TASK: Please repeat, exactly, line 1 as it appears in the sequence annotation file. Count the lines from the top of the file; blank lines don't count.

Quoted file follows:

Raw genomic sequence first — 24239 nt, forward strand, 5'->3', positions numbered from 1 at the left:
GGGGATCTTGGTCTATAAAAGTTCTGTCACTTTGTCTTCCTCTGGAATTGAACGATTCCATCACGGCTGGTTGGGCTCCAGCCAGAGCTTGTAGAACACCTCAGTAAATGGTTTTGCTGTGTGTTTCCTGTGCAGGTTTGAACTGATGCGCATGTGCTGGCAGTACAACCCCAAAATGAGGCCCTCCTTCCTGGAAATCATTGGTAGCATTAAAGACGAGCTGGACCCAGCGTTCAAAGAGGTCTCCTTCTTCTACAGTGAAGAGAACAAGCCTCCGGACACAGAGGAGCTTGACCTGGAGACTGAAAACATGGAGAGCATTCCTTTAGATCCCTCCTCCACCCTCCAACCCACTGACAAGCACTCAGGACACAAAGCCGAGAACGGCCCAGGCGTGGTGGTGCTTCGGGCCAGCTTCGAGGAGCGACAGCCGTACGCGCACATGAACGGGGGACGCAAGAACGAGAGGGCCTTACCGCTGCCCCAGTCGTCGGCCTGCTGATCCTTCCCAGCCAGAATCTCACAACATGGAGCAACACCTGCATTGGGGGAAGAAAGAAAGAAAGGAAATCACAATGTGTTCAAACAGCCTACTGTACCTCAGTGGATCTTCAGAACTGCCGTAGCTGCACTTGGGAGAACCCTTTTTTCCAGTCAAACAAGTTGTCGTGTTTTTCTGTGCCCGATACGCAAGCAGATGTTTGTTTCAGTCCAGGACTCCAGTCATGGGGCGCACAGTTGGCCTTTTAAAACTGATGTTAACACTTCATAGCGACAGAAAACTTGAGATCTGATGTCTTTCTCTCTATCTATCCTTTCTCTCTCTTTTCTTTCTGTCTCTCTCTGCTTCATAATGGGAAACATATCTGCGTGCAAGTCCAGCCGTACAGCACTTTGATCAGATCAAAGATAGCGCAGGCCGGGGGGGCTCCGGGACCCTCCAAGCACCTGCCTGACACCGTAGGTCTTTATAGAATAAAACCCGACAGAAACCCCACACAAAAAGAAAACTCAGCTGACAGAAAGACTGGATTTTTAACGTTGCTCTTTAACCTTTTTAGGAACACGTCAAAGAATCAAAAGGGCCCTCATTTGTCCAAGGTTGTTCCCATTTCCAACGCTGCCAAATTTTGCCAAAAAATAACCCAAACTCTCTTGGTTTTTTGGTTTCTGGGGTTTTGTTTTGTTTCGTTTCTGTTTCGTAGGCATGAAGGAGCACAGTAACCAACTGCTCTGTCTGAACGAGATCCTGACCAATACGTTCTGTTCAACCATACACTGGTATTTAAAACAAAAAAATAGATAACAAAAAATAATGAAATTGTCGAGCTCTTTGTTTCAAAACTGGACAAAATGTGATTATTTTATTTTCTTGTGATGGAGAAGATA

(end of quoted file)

Raw genomic sequence first — 24239 nt, forward strand, 5'->3', positions numbered from 1 at the left: